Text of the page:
Braga was the home of the royal court between 1093 and 1147. The city’s most important religious building is the Sanctuary of Bom Jesus do Monte. Mount Sameiro, behind the sanctuary has a huge statue of the Virgin Mary on top of it.

You can’t get away from the sound of bells in Braga! There are so many religious buildings there. Even in the squares there’re no escaping them. There are three main ones in Braga, Largo São João do Souto, Largo de Santa Cruz, and the Praça Conde de Agrolongo. You can take the weight off your feet and relax or go shopping in one of the stores that line the squares.


Guimarães has some very old, well-preserved buildings, as it was once home to the powerful Dukes of Braganza. Their restored palace is one of the must-see sites in the town. Another is the 13th-century São Miguel do Castelo Church.  There is also the impressive Guimarães castle which allows visitors to get some spectacular views from its walls.

The historic town centre is a UNESCO World Heritage Site, which gives you an idea of how impressive it is.

The two most famous squares in the town are those of the Praça de Santiago and Largo da Oliveira, which for me, is the best.

Don’t be tempted to try and see the sights of Braga and Guimarães in the same day. You would miss such a lot. Stay at one of the many hotels in either town before returning to Porto, Lisbon or the Algarve.

You won’t regret visiting northern Portugal, especially of you stock up on Vinho Verde!

Getting around

Trains in Portugal run to timetables and are very reliable! From the train windows you can see electricity pylons with platforms near their tops. These are used by storks to build their nests on. I’m not sure that these platforms were built for storks or not. They might have been, as the Portuguese love their storks, which are supposed to bring good luck (not babies!).

The trains run so that it’s easy to get a connection. In fact, a train will wait for passengers to alight from a train coming on the opposite track. All passengers have to do is walk across the small platform that separates the two trains. There’s no stress about missing a connection.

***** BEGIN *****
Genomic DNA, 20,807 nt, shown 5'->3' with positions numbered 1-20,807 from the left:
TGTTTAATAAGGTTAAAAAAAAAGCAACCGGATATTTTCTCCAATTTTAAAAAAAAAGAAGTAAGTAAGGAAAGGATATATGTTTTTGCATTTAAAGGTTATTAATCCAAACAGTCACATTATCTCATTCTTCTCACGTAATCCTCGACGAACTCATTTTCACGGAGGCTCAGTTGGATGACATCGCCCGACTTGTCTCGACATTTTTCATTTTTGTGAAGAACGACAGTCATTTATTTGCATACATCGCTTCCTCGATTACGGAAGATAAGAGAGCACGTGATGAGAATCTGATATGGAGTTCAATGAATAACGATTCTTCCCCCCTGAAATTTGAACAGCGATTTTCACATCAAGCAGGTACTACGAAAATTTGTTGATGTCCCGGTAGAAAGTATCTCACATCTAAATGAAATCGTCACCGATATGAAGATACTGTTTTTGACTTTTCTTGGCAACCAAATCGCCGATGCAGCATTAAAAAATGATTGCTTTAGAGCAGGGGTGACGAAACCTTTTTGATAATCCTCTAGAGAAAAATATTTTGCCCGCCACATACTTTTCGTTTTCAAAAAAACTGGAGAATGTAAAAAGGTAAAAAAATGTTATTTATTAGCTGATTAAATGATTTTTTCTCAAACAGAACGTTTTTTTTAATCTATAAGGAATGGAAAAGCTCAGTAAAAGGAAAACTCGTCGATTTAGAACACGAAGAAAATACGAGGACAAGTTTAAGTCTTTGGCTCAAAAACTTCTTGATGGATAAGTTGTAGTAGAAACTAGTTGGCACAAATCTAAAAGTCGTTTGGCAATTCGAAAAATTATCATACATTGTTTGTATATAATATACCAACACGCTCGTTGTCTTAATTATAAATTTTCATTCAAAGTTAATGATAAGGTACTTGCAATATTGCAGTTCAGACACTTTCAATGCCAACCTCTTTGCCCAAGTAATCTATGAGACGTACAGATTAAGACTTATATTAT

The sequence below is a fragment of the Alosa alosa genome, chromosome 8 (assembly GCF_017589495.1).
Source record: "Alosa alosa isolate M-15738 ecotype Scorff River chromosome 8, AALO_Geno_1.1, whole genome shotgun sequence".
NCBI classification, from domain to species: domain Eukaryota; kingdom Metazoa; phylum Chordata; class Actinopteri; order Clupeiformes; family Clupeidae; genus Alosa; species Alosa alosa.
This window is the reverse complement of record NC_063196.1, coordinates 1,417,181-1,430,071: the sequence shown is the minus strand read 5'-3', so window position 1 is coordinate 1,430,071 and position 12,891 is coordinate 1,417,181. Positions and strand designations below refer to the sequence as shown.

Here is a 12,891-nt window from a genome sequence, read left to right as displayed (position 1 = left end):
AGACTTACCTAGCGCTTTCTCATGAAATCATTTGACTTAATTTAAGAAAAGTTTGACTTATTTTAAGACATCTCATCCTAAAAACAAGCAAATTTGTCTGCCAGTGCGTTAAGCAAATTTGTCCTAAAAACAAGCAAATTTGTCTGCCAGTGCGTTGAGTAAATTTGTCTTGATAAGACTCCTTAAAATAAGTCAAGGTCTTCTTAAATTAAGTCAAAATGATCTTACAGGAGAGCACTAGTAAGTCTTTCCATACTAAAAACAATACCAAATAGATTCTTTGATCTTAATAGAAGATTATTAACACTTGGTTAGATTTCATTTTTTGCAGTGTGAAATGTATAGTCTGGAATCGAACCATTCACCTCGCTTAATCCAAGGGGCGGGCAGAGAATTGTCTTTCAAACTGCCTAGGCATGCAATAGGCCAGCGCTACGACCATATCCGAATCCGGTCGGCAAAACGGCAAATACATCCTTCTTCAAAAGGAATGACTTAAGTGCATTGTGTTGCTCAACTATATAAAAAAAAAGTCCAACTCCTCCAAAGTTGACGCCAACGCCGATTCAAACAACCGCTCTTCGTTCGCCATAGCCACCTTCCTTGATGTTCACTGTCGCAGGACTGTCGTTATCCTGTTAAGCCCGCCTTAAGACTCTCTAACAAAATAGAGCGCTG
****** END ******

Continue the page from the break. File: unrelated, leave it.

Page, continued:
Good eatin’!

By the way, there was a train to Oporto from Trofa, where I lived, and while on the train I saw my first ostrich farm. When I next visited my local supermarket, I noticed that it sold ostrich meat.  I had to try it and the butcher told me how to cook it. You cook it as you would a beef steak. Apparently, it’s very healthy as there’s no fat, so very little cholesterol, and for those who have to watch their weight, there are fewer calories than in beef, pork and so on. It’s tasty too!

If you love travelling by train, you’ll love Portugal!

There are buses too naturally, but these are not usually as comfortable as trains. Of course, there are also coaches for travelling distances. These also tend to run to time, so don’t be late to catch the one you pre-booked.

About the author:

Lynne Evans is originally from Wales but is an inveterate traveller. She is passionate about writing and feels compelled to write something every day.

Lynne has visited many countries in Europe and South Asia. Working as a freelance writer gives her opportunities to travel.

She’s currently living in her favourite country, Greece, in Athens. In the past, she was always leaving Greece and then returning. This time she wants to stay, despite the economic situation.

Here are more of Lynne’s travel posts:

Dispatches Detours: Lynne Evans is your guide to Italy’s unexplored Le Marche region

Dispatches Detours: Lynne Evans is your guide for where to go, eat and stay in Peloponnese

Porto, Portugal: Lynn Evans is your guide to the intimate city tourists rarely see